Sale of Ireland's only oil refinery is understood to be a done deal
The sale of the country's only oil refinery - at Whitegate in Cork - is understood to have been effectively sealed by US owner Phillips 66.
The refinery has been up for sale on and off by Texas-based Phillips 66 since 2013.
It was reported in May that a deal to offload the refinery would be announced within weeks. It's believed the sale has now been agreed.
The company announces second-quarter results on Friday and could be in a position then to confirm the sale to investors.
A spokesman for Phillips 66 declined to comment beyond a statement the company made previously.
"We anticipate closing during the second half of 2016 if appropriate value is achieved and after customary government approvals," he said of the sale.
Family-owned Canadian firm Irving Oil has been touted as the front runner in the tussle to buy the refinery, which can process up to 71,000 barrels of oil a day.
Other interested parties in the asset were reported to be ArcLight Capital, Valero Energy and UK-based PTFPlusOne.
The refinery is directly owned by an Irish firm which is a subsidiary of a UK-based Phillips 66 company.
In 2014, Phillips 66 had pulled a planned sale of the refinery. The group's chief executive, Greg Garland, said at the time that the company had had "limited to negative interest" in the facility.
Just over a week ago, the Minister for Communications, Energy and Natural Resources, Denis Naughten, confirmed in the Dáil that the sales process was on-going.
He pointed out that as part of the deal by the State to sell the refinery in 2001, the owner had a legal obligation to operate the facility until at least July this year.
"The Government views the continued operation of the Whitegate refinery on a commercial basis as highly desirable from an energy security and economic perspective," the Minister said.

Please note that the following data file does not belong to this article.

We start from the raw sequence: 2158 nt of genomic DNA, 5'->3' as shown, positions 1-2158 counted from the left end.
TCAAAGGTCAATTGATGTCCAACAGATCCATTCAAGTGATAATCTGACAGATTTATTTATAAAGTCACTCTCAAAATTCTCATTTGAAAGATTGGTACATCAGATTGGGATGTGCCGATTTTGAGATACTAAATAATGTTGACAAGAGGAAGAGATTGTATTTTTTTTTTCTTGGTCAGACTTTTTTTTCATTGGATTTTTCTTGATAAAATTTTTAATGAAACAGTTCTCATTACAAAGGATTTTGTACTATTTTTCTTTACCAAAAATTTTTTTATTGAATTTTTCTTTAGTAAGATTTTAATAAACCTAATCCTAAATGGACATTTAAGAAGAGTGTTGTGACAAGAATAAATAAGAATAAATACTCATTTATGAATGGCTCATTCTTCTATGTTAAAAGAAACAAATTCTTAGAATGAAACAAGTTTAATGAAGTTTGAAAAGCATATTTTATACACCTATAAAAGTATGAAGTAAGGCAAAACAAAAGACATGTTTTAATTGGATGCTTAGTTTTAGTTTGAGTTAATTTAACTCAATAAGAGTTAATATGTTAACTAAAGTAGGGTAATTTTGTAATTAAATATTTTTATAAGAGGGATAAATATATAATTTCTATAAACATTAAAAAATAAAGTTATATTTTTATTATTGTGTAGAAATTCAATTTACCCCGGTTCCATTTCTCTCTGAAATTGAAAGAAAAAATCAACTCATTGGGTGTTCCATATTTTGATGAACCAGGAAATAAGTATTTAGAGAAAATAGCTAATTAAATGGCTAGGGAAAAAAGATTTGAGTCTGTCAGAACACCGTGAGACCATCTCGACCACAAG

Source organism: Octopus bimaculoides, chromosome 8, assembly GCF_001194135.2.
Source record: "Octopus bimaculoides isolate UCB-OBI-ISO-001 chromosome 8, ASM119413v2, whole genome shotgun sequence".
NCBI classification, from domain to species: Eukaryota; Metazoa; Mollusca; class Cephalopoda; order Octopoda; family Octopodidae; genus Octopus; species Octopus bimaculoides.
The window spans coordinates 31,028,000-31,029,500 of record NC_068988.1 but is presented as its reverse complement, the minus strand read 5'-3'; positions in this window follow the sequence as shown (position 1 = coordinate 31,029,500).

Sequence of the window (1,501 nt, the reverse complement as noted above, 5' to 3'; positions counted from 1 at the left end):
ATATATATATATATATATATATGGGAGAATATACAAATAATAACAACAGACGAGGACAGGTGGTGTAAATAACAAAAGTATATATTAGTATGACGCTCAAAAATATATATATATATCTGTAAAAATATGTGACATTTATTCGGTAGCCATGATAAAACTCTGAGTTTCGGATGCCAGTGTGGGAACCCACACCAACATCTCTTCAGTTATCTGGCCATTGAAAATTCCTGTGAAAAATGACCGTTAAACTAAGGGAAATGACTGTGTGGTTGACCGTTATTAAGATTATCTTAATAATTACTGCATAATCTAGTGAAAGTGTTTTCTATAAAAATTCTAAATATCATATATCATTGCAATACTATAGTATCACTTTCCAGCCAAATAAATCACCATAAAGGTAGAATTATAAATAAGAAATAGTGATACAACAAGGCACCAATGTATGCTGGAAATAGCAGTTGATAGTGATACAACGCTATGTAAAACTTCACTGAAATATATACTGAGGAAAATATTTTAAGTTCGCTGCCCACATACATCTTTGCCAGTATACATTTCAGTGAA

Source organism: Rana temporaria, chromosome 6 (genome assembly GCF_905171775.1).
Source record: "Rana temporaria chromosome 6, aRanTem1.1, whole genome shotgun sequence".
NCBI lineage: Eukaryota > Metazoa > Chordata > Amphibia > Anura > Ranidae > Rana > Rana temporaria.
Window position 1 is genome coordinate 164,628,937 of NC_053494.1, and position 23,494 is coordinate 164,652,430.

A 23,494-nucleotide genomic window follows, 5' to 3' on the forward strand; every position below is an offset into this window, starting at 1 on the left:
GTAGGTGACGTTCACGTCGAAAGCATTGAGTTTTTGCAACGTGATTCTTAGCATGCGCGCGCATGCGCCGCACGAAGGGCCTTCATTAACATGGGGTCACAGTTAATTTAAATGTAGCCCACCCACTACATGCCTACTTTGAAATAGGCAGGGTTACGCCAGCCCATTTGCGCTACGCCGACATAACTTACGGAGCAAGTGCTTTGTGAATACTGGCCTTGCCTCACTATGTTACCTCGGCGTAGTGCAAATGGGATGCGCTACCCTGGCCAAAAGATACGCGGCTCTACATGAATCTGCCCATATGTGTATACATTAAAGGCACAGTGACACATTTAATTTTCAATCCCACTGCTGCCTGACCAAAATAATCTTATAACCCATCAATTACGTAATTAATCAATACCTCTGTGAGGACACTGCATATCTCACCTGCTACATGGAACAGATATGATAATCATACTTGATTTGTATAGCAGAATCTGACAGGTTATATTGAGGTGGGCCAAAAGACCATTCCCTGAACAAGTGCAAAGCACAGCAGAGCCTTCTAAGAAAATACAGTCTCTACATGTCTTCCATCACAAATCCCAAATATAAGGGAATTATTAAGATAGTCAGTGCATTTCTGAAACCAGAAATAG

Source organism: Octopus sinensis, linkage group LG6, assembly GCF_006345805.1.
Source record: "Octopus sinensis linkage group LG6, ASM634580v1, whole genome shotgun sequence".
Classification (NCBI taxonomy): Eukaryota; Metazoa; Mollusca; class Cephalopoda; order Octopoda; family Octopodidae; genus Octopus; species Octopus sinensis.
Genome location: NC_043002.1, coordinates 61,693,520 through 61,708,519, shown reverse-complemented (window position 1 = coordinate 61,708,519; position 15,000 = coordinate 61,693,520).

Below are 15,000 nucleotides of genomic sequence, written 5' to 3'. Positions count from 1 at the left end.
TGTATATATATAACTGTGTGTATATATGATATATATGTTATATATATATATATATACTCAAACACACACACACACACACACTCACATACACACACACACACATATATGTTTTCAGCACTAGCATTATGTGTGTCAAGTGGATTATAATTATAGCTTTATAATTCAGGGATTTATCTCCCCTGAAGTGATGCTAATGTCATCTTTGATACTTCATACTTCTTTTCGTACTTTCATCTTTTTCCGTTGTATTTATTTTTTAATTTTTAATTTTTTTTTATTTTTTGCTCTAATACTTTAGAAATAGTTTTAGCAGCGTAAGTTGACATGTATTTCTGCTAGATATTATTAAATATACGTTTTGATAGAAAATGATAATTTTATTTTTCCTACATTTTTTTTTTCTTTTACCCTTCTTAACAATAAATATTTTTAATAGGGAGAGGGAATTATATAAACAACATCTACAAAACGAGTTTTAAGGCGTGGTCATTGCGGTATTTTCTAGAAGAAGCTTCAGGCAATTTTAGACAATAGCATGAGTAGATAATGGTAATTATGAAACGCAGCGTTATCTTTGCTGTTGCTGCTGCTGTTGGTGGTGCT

"Security of supply remains a fundamental tenet of our energy policy and our overarching strategic energy security objectives," he added.
Ireland is obliged under EU and other rules to maintain oil reserves equivalent to 90 days of Ireland's normal requirements. Those reserves amount to 70,000 tonnes of crude oil and just over 1.5m tonnes of refined product.
About one third of those emergency reserves are held abroad, and the remainder in Ireland, including at Whitegate.
The refinery currently supplies between 30pc and 40pc of the requirements of the Irish retail market, excluding jet kerosene.
However, it's very possible that Whitegate's role as an active refinery will cease when the new owners take charge.
Low refinery margins and Whitegate's lack of strategic importance to a new owner mean it could be destined for use as a storage facility.
That will have significant implications for the 160 full-time employees and 130 contractors that work on the site.
Irving Oil is based in St John's, Newfoundland.
It was founded in 1924, and operates Canada's largest refinery, in New Brunswick.
Over 80pc of the refinery's production is exported to the United States, and it accounts for 75pc of all Canada's petrol exports to the US.
The group is also involved in other downstream oil activities, including the operation of over 900 retail forecourts in Canada and the United States.